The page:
jax.numpy.nanmaxΒΆ

jax.numpy.nanmax(a, axis=None, out=None, keepdims=False, **kwargs)ΒΆ
Return the maximum of an array or maximum along an axis, ignoring any

NaNs. When all-NaN slices are encountered a RuntimeWarning is raised and NaN is returned for that slice.

LAX-backend implementation of nanmax(). Original docstring below.

Parameters
  • a (array_like) – Array containing numbers whose maximum is desired. If a is not an array, a conversion is attempted.

  • axis ({int, tuple of int, None}, optional) – Axis or axes along which the maximum is computed. The default is to compute the maximum of the flattened array.

  • out (ndarray, optional) – Alternate output array in which to place the result. The default is None; if provided, it must have the same shape as the expected output, but the type will be cast if necessary. See ufuncs-output-type for more details.

  • keepdims (bool, optional) – If this is set to True, the axes which are reduced are left in the result as dimensions with size one. With this option, the result will broadcast correctly against the original a.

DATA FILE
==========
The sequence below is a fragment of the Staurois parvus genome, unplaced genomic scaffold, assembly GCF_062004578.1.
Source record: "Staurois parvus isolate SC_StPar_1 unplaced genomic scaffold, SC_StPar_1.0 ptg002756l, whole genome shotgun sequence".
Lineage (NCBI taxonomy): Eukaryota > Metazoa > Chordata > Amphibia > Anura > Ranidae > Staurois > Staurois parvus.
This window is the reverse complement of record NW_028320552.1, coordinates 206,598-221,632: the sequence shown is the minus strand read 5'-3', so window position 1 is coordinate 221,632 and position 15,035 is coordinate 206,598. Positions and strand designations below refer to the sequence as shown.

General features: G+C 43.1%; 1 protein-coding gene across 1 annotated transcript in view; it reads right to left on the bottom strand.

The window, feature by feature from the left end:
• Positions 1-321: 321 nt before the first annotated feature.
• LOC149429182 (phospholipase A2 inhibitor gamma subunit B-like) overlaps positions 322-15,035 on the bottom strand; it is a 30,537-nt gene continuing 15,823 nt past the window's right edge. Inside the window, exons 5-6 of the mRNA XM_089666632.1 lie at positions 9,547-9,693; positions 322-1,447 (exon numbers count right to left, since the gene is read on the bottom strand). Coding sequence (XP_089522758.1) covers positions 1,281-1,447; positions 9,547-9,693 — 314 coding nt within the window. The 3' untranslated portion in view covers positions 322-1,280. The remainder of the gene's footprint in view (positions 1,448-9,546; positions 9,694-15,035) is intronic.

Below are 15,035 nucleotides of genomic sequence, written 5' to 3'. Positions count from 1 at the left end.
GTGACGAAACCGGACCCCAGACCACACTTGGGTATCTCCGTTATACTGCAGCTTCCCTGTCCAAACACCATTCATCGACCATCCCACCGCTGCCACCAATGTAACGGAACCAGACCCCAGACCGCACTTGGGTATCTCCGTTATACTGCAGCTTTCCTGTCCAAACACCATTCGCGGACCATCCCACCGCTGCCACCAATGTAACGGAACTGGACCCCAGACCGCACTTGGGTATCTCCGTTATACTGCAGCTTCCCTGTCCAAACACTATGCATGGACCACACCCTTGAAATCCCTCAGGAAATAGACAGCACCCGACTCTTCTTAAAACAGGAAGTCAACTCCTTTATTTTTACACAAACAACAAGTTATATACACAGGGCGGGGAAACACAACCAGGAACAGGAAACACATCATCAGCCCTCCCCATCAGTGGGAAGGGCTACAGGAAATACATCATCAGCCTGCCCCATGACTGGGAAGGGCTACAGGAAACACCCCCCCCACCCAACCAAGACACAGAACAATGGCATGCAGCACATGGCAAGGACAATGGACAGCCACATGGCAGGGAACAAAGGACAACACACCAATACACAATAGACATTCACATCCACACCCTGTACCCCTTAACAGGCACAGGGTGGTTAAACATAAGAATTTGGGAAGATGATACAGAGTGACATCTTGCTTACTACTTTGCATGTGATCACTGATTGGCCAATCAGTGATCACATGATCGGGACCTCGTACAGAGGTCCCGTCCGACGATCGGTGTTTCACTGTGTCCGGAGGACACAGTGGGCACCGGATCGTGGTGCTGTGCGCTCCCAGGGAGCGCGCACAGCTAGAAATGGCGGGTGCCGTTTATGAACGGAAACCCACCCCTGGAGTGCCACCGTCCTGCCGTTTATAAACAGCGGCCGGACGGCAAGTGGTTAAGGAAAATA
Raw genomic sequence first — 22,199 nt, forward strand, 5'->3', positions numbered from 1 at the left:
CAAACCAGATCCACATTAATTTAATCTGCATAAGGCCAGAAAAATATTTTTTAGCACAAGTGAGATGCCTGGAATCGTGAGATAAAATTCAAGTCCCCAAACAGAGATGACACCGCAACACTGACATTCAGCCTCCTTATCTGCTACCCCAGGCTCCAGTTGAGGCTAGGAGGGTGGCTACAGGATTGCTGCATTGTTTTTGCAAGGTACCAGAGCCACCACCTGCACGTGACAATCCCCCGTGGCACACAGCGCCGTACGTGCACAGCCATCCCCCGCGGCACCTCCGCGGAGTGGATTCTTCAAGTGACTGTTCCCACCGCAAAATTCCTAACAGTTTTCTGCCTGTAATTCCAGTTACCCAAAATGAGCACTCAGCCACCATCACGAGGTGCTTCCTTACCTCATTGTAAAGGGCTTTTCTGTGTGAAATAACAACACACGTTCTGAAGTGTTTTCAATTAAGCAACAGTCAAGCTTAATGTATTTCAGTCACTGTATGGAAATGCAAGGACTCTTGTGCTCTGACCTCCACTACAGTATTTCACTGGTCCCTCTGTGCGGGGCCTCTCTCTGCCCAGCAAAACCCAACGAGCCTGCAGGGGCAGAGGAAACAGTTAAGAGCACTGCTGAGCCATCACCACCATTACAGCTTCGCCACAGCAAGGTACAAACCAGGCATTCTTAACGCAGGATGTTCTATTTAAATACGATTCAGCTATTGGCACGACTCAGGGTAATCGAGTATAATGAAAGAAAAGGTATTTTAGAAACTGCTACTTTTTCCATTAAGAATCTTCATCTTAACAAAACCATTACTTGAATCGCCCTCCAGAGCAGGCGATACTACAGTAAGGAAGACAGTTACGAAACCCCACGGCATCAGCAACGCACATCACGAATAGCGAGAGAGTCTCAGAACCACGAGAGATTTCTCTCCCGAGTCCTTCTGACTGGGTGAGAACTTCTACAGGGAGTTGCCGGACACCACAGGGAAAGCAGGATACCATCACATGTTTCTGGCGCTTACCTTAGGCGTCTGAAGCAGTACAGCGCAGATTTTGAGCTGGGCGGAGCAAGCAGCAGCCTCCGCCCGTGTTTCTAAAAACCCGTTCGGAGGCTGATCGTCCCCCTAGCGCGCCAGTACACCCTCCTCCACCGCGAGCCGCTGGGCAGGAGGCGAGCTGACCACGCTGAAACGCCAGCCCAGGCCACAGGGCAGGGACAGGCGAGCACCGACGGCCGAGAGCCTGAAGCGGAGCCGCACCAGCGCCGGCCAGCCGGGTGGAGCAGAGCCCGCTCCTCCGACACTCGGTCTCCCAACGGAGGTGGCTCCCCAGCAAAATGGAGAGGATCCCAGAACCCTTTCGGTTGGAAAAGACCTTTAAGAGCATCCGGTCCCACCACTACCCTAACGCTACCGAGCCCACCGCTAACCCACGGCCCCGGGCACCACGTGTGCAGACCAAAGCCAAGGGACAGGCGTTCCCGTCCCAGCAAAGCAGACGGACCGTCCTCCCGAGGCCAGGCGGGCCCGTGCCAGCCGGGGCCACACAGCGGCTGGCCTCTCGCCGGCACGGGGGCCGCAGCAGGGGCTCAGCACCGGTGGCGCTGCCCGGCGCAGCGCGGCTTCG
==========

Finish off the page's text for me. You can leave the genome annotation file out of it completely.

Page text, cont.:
Returns

nanmax – An array with the same shape as a, with the specified axis removed. If a is a 0-d array, or if axis is None, an ndarray scalar is returned. The same dtype as a is returned.

Return type

ndarray

See also

nanmin()

The minimum value of an array along a given axis, ignoring any NaNs.

amax()

The maximum value of an array along a given axis, propagating any NaNs.

fmax()

Element-wise maximum of two arrays, ignoring any NaNs.

maximum()

Element-wise maximum of two arrays, propagating any NaNs.

isnan()

Shows which elements are Not a Number (NaN).

isfinite()

Shows which elements are neither NaN nor infinity.

amin(), fmin(), minimum()

Notes

NumPy uses the IEEE Standard for Binary Floating-Point for Arithmetic (IEEE 754). This means that Not a Number is not equivalent to infinity. Positive infinity is treated as a very large number and negative infinity is treated as a very small (i.e. negative) number.

If the input has a integer type the function is equivalent to np.max.

Examples

>>> a = np.array([[1, 2], [3, np.nan]])
>>> np.nanmax(a)
3.0
>>> np.nanmax(a, axis=0)
array([3.,  2.])
>>> np.nanmax(a, axis=1)
array([2.,  3.])

When positive infinity and negative infinity are present:

>>> np.nanmax([1, 2, np.nan, np.NINF])
2.0
>>> np.nanmax([1, 2, np.nan, np.inf])
inf